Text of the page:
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Angling in Cold Weather

The fishing is great; the ­dangers of hypothermia grave

Finally I had to face it; with morning temperatures in the low 50s, socks are a necessity. With regret, I moved my fishing shorts and warm-weather shirts into winter storage last week. Hauling my insulated long-sleeved undershirts and heavyweight long pants from the back of the closet broke the final link with summer. It’s going to be pretty much a cold-weather game from here on out.
    The good news is that the fishing is getting more exciting. With rockfish and bluefish gathering and feeding up for the winter, breaking schools are going to become more and more common. Tossing lures into a cauldron of feeding game fish always provides exciting memories to hold us over until next spring.
    However, there is a serious downside to the colder weather, especially on the water. Hypothermia is a medical term that describes the condition that occurs when your body begins losing heat faster than it can produce it. It’s a dangerous condition. About 1,000 people in the U.S. die from hypothermia every year.
    We are warm-blooded mammals, and our bodies operate under an optimal temperature of approximately 98.6 degrees. Our internal organs — particularly the heart, liver and blood vessels — generate and regulate heat. But if our core body temperature drops more than three degrees, we experience physical and mental dysfunction. From lethargy and confusion, eventual unconsciousness and even death can follow.
    The very old and the very young are at particular risk of hypothermia, the elderly because their bodies have lost some ability to regenerate and regulate heat, the very young because their small body mass can lose temperature rapidly. Extra care must be taken when they are on the water during cold weather.
    During summer months the spray blowing onto us from a moving boat is a refreshing way to cool off, but in the winter that experience invites trouble. The body loses heat much faster when it becomes wet, 25 times faster when immersed.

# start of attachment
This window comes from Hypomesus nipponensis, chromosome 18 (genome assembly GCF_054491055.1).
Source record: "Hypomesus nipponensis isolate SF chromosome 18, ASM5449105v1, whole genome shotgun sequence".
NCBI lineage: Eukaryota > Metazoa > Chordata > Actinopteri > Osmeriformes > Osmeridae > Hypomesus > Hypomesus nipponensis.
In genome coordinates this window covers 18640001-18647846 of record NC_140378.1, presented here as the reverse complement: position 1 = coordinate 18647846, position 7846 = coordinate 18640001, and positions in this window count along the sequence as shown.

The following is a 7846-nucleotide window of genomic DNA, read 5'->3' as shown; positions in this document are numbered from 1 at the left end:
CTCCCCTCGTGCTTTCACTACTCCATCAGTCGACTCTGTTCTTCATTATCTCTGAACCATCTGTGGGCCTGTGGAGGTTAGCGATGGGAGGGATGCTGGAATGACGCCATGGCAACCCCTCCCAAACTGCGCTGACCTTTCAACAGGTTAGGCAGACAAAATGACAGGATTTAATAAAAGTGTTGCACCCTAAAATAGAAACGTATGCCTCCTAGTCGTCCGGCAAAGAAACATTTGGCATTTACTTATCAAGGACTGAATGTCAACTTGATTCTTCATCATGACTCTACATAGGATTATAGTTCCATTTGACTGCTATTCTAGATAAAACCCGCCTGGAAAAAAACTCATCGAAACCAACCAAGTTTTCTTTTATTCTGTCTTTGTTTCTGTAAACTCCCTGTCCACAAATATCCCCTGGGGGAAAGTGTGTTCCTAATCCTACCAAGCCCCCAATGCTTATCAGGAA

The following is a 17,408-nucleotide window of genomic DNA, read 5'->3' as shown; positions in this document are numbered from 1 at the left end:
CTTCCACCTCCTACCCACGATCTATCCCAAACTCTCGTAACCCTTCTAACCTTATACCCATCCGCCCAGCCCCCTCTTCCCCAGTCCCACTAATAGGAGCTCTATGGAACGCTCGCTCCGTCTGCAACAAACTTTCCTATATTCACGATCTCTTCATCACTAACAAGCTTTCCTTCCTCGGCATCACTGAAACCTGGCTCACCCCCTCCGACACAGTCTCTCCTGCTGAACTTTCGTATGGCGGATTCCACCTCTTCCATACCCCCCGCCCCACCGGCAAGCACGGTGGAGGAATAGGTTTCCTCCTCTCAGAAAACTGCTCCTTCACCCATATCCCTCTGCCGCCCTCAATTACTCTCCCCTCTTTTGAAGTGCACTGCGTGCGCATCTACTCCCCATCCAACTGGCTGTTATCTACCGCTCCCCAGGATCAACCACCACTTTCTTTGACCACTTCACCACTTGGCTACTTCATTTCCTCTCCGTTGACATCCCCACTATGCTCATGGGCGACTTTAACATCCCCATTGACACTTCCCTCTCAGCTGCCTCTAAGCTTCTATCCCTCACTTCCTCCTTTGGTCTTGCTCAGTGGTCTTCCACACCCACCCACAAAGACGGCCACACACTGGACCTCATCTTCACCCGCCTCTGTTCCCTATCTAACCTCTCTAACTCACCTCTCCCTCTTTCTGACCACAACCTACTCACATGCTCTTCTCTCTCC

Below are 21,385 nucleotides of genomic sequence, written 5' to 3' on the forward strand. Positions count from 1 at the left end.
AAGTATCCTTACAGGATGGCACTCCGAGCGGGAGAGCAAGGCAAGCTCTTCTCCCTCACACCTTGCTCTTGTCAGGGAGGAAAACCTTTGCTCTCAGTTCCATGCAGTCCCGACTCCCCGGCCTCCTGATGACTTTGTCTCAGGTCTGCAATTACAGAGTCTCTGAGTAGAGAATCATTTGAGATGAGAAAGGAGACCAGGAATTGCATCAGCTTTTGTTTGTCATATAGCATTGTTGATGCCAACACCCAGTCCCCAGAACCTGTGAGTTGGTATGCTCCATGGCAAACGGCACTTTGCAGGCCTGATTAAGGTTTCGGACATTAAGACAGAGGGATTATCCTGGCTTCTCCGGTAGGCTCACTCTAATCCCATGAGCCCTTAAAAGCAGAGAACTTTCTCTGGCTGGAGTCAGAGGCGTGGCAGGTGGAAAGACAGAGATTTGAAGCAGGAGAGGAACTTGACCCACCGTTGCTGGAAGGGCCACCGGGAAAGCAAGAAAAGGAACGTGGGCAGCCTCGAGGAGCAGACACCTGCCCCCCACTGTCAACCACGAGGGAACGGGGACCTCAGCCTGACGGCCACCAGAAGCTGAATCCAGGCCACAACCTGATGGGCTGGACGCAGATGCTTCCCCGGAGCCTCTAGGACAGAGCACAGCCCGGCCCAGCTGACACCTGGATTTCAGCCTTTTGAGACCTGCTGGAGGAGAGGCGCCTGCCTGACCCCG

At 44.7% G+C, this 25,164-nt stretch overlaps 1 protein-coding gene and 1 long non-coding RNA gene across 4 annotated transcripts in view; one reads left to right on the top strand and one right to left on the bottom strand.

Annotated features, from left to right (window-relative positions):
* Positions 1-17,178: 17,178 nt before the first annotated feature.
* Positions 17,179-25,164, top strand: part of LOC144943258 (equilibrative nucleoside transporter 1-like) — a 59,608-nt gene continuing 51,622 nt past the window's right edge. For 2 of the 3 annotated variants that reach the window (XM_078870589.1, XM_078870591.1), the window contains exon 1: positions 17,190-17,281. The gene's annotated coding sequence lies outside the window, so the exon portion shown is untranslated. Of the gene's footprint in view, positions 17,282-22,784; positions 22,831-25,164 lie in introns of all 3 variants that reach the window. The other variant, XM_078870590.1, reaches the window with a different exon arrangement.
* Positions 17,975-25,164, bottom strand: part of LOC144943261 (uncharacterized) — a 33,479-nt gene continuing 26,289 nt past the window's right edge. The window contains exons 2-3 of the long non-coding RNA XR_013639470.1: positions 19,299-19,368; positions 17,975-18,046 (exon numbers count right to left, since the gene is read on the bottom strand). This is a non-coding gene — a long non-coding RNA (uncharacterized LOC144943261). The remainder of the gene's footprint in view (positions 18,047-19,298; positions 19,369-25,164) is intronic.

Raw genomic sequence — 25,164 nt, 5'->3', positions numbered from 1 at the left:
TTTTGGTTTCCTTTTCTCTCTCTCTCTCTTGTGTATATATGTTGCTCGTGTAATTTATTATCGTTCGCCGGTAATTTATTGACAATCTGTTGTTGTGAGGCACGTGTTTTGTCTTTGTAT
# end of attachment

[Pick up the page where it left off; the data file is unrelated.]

A sudden rainsquall in October is no longer just inconvenient and uncomfortable. It now becomes dangerous. Worse is falling overboard. Immersion in 45-degree water can result in loss of dexterity and onset of confusion within five minutes, unconsciousness within 30 minutes and death within an hour — if the victim has not drowned first.
    Waterproof, windproof and heat-retentive clothing are our primary defenses against hypothermia. Foul-weather coats and pants are not only proof against rain and sleet; they are also protection from the wind and help retain body warmth. Fleece, synthetic insulators and wool are ideal heat retainers. Down should be avoided because once it becomes wet, it loses its insulating qualities.
    Don’t ignore gloves and footwear. Although our extremities are not critical to our inner core temperature, getting cold hands or feet is extremely uncomfortable. Both neoprene and wool are excellent materials in harsh marine environments. Always wear a warm hat. It is a myth that the body loses 90 percent of its heat through the head — but not if that’s your only unclothed part.
    Warm beverages give our inner core an extra shot of warmth. Hot cocoa, coffee, tea or plain hot water are effective antidotes to the onset of chill. Avoid or minimize alcohol intake. Alcohol actually promotes body cooling by dilating blood vessels, while giving the illusion of warmth.
    Bring extra clothing on board. When a person gets wet, get them immediately into warm, dry clothes. A Mylar or space blanket is an inexpensive, compact and effective item in your cold weather emergency kit. The blanket is waterproof and significantly reduces heat loss.
    Once ashore, the quickest way to restore the body’s core temperature is a warm (not hot) bath or shower. Avoid exposure to any form of extreme heat. The skin becomes very insensitive during episodes of hypothermia, and burn injuries are much more easily incurred than they would be otherwise.
    Cold-weather fishing on the Chesapeake is often fantastic, even better than in more temperate periods. Go prepared for good experiences and great stories. Ignore the accompanying danger at your own peril.